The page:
In case you missed my previous announcement, The Lazy Lizard's Tales is a finalist in this year's Singapore Blog Awards. I'm one of ten bloggers competing in the Panasonic Best Eco-Challenge Blog category, and really need all your support. Here's how to vote:
Monday, June 24, 2013
Wednesday, June 19, 2013
(Photo by coolinsights)
Over the years, Singapore has lost more than 99.5% of its original forest cover. Whatever little that remains is now concentrated in a few key areas, and preserves much of our surviving native rainforest biodiversity. The Central Nature Reserves, encompassing the forests of Bukit Timah and those surrounding the reservoirs in the Central Catchment Area, form the final refuge of many plant and animal species that have since vanished elsewhere on the island. As Nature Reserves, they receive the highest level of protection that any green space in Singapore can have.
And yet, as many of us in the nature community found out earlier this year, even being gazetted as a Nature Reserve does not grant immunity from urbanisation and development.
Tuesday, June 18, 2013
WARNING: Do not continue reading this post if you are entomophobic or arachnophobic. If you do not know what these terms mean, carry on. You'll find out if you actually are.
My friend Nicky Bay is holding a couple of workshops on macro photography, and I thought it would be great to help publicise these workshops. More details are provided in his blog post.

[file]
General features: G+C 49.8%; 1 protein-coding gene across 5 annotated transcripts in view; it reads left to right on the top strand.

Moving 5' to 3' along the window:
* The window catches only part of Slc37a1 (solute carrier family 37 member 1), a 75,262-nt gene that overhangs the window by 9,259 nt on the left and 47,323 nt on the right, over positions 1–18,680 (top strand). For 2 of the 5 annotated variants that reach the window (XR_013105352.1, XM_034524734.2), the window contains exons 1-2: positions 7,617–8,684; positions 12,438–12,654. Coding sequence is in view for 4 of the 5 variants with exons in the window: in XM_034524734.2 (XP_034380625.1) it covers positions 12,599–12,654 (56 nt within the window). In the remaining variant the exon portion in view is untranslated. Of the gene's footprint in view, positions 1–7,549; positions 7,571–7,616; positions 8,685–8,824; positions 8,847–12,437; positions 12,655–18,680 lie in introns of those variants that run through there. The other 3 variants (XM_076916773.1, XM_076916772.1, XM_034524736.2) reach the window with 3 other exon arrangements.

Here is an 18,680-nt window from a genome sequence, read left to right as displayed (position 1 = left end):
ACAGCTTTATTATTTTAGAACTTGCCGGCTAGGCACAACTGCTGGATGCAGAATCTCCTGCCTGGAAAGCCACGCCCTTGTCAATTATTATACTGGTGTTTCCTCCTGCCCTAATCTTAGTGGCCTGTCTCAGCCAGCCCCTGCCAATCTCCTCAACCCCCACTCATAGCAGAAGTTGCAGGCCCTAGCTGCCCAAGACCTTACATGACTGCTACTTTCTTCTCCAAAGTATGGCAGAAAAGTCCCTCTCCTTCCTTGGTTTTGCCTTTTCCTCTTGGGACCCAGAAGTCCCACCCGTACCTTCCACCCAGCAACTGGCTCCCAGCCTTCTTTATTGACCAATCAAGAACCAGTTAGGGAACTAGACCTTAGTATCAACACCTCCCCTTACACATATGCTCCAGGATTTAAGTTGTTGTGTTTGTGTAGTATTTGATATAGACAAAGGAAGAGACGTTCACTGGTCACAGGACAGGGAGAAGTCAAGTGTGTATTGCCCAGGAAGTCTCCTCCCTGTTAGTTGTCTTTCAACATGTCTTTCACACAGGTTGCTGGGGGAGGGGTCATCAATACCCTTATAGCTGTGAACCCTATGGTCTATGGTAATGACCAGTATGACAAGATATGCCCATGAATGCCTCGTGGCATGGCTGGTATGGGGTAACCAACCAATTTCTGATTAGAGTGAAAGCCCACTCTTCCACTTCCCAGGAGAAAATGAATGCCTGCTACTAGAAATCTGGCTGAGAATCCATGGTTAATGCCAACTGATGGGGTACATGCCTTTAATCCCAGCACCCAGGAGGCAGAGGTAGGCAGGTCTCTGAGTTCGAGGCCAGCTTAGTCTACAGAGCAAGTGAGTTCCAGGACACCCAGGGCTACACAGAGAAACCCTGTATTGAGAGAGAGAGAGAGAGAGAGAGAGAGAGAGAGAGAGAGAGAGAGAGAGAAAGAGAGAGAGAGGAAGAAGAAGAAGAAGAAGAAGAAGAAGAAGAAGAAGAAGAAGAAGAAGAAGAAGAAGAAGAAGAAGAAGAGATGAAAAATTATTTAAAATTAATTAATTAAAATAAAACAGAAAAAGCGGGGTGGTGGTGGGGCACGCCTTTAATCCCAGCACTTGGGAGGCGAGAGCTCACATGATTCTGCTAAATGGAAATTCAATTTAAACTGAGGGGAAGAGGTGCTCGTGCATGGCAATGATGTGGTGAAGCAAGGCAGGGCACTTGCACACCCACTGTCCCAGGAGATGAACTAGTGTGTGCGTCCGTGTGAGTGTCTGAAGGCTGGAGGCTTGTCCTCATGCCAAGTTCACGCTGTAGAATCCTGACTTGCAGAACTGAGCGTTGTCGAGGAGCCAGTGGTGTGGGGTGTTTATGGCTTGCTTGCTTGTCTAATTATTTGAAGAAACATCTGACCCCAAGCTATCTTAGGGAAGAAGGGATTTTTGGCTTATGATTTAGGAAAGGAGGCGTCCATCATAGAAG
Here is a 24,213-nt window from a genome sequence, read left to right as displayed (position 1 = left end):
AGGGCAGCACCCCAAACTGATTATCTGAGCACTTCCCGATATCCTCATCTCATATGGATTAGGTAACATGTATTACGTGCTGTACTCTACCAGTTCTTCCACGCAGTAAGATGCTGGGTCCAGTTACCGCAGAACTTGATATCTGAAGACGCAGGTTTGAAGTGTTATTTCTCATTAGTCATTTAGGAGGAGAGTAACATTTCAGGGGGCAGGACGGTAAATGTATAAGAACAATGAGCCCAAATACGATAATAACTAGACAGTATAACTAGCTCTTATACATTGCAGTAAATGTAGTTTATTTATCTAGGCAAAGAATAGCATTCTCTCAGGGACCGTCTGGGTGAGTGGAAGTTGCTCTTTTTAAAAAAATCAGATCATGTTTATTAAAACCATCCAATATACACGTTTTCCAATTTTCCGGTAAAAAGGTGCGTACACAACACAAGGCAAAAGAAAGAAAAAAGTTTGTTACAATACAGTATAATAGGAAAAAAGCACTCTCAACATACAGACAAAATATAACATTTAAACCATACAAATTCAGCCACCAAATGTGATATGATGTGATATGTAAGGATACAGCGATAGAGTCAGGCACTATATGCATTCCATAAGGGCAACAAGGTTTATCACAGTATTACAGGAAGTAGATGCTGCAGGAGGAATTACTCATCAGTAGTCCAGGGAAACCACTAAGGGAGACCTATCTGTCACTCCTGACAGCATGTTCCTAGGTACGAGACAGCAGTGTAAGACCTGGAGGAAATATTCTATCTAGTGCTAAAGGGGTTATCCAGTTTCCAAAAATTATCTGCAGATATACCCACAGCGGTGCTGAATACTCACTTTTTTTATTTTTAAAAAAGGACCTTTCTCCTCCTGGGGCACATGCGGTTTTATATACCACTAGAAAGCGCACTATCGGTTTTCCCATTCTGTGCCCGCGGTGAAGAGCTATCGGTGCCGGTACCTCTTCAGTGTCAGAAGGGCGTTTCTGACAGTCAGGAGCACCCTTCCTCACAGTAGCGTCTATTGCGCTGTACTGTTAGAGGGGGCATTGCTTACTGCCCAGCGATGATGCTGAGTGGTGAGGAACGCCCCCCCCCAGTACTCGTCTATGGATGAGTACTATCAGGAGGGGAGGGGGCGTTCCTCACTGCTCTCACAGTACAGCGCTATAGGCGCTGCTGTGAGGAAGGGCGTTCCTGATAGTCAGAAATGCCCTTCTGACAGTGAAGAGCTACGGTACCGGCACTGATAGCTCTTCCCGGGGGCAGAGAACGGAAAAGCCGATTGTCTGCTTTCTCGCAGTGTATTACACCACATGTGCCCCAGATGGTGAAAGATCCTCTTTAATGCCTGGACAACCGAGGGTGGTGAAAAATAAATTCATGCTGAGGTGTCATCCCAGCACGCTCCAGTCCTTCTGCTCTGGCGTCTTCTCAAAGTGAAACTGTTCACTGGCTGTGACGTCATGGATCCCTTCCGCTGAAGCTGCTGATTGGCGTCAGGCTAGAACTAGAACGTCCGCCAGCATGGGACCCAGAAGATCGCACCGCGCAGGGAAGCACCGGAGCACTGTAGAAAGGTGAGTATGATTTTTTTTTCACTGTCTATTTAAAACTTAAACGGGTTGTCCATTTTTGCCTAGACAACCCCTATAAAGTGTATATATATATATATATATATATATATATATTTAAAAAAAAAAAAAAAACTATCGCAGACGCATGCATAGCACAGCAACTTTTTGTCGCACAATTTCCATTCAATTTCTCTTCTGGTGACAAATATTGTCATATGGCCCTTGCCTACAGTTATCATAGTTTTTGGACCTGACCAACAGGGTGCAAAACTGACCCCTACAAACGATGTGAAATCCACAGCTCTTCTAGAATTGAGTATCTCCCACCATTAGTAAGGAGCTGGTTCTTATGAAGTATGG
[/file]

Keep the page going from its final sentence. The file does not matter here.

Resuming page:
Monday, June 17, 2013
(Photo from Panasonic Singapore)
I have plenty of old t-shirts from different stages of my life, from the P.E. attire that I wore in secondary school and junior college, to those that I received for participating in freshman orientation activities in university. And there are loads of others that I just don't wear anymore, simply because I've outgrown them, or the print has faded.
Friday, June 14, 2013
The haze is back! Oh dear. This was the view that greeted us this morning when we'd reached the top of the Jejawi Tower at Chek Jawa. Much of Pulau Tekong is obscured by the thick haze, and we can't even see the hills of Johor beyond.
"If you really think the environment is less important than economy try holding your breath while counting your money."
- Dr. Guy McPherson
Thursday, June 13, 2013
The forest and the city: the view along the Southern Ridges;
(Photo by PKPix)
Nature and the Big City
How can we have nature in Singapore city? What is the history and process of urban planning and development in Singapore? How can we manage the trade-offs between conservation and development?